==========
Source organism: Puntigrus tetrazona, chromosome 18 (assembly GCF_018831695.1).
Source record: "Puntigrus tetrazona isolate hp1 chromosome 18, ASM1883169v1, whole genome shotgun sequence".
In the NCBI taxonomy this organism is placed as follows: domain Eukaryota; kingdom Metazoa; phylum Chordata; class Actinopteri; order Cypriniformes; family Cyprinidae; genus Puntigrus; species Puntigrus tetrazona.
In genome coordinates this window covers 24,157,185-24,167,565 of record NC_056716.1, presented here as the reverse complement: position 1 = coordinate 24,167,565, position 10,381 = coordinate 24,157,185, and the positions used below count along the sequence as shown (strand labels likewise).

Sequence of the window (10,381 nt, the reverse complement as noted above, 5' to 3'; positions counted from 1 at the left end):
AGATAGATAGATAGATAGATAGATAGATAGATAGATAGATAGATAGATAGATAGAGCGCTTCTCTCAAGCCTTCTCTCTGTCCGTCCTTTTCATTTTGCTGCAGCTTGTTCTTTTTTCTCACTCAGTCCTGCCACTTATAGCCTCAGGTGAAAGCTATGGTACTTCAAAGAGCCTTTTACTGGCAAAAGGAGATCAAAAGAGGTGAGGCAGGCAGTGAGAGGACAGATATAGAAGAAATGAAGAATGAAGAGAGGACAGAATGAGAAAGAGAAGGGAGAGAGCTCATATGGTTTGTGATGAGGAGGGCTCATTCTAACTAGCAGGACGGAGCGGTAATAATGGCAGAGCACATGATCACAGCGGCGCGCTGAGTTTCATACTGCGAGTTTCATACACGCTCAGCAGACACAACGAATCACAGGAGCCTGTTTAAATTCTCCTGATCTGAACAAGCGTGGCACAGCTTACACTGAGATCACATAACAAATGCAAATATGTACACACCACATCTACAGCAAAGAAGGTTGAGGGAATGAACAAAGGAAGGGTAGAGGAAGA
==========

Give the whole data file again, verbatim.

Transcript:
Source organism: Puntigrus tetrazona, chromosome 18 (assembly GCF_018831695.1).
Source record: "Puntigrus tetrazona isolate hp1 chromosome 18, ASM1883169v1, whole genome shotgun sequence".
In the NCBI taxonomy this organism is placed as follows: domain Eukaryota; kingdom Metazoa; phylum Chordata; class Actinopteri; order Cypriniformes; family Cyprinidae; genus Puntigrus; species Puntigrus tetrazona.
In genome coordinates this window covers 24,157,185-24,167,565 of record NC_056716.1, presented here as the reverse complement: position 1 = coordinate 24,167,565, position 10,381 = coordinate 24,157,185, and the positions used below count along the sequence as shown (strand labels likewise).

Sequence of the window (10,381 nt, the reverse complement as noted above, 5' to 3'; positions counted from 1 at the left end):
AGATAGATAGATAGATAGATAGATAGATAGATAGATAGATAGATAGATAGATAGAGCGCTTCTCTCAAGCCTTCTCTCTGTCCGTCCTTTTCATTTTGCTGCAGCTTGTTCTTTTTTCTCACTCAGTCCTGCCACTTATAGCCTCAGGTGAAAGCTATGGTACTTCAAAGAGCCTTTTACTGGCAAAAGGAGATCAAAAGAGGTGAGGCAGGCAGTGAGAGGACAGATATAGAAGAAATGAAGAATGAAGAGAGGACAGAATGAGAAAGAGAAGGGAGAGAGCTCATATGGTTTGTGATGAGGAGGGCTCATTCTAACTAGCAGGACGGAGCGGTAATAATGGCAGAGCACATGATCACAGCGGCGCGCTGAGTTTCATACTGCGAGTTTCATACACGCTCAGCAGACACAACGAATCACAGGAGCCTGTTTAAATTCTCCTGATCTGAACAAGCGTGGCACAGCTTACACTGAGATCACATAACAAATGCAAATATGTACACACCACATCTACAGCAAAGAAGGTTGAGGGAATGAACAAAGGAAGGGTAGAGGAAGA